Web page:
Google, AT&T, Verizon, Comcast and Facebook all breathlessly insist that they support consumer privacy. Several of them have even stated that they support new privacy legislation. But this collection of companies and one time adversaries have increasingly joined forced to try and stop any meaningful privacy protections from actually taking root. One such recent example is in California, where the companies recently lied to lawmakers in an effort to scuttle some fairly reasonable privacy safeguards being proposed in the state.
With Facebook trying to improve its image in the wake of the Cambridge Analytica scandal, the company recently stated it would be withdrawing from opposing California's privacy initiatives, the latest incarnation of which should show up on state ballots this November.
Hoping to make inroads with its own Oath advertising subsidiary (a combination of AOL and Yahoo), Verizon has quietly dropped its opposition to the California initiative as well. Verizon has been widely criticized for a repeated disregard for consumer privacy, most recently when it was fined for building a system that covertly modified wireless user packets to track users around the internet -- without telling them or providing working opt out tools.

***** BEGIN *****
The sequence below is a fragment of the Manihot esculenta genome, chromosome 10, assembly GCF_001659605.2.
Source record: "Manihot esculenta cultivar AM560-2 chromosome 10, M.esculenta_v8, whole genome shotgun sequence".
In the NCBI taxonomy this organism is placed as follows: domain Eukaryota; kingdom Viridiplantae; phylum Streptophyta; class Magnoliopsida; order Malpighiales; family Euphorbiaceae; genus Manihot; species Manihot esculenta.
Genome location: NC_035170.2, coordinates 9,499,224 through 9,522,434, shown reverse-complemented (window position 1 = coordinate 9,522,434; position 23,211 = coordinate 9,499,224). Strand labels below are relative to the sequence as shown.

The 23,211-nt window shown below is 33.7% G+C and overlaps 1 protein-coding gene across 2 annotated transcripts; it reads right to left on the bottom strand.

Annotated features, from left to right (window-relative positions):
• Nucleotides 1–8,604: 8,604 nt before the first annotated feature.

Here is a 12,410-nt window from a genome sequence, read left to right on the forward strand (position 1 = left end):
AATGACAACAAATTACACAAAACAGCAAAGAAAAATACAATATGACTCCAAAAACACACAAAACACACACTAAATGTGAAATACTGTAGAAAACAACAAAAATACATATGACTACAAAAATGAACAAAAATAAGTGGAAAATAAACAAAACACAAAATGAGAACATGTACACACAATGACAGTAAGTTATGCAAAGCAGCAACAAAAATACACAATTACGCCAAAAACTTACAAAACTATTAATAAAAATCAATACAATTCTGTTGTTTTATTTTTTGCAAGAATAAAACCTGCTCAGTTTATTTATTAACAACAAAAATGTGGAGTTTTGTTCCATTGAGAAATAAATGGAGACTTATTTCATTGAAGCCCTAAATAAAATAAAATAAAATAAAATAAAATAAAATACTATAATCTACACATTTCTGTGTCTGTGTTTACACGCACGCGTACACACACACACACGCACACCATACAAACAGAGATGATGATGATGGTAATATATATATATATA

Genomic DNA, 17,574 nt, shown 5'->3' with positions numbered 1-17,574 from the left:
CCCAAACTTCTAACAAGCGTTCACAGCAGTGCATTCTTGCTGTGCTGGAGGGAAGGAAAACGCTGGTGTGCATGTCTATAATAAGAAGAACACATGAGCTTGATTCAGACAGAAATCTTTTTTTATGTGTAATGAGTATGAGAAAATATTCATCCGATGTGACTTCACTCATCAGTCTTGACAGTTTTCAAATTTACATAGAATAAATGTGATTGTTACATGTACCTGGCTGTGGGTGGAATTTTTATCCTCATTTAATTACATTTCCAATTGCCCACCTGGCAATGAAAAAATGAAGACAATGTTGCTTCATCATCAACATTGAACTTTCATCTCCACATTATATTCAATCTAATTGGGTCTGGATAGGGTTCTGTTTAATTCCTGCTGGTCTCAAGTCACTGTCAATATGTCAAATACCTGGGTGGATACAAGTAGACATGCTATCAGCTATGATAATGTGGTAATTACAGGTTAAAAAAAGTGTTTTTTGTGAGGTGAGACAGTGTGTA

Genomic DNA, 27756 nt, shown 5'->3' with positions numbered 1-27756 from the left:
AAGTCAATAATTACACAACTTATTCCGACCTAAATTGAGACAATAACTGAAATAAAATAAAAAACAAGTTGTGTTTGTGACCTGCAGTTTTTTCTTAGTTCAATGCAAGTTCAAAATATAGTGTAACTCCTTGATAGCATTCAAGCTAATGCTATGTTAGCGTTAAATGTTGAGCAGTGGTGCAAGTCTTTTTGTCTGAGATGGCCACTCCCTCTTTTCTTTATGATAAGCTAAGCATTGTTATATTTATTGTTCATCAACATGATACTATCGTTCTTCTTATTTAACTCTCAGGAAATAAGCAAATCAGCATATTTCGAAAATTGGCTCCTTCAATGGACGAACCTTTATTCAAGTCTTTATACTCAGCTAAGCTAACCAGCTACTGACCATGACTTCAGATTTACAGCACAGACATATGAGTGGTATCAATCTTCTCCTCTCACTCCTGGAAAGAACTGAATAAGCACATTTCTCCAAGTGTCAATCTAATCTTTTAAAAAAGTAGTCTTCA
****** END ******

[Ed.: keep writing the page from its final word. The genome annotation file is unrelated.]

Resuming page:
"Though they’re extremely late to the party, we’re glad to see that Verizon is joining Facebook in dropping its opposition to the California Consumer Privacy Act, and we encourage the other major corporations still funding the anti-consumer Super PAC to stop opposing these common-sense reforms as well," said proposal backer Alastair Mactaggart. "It’s clear that these corporations are realizing that being anti-consumer and against basic privacy rights is bad for business."
"We’re sending them an endorsement card in the mail," Mactaggart added. "If they truly care about consumer privacy, we look forward to getting it back signed, sealed and delivered."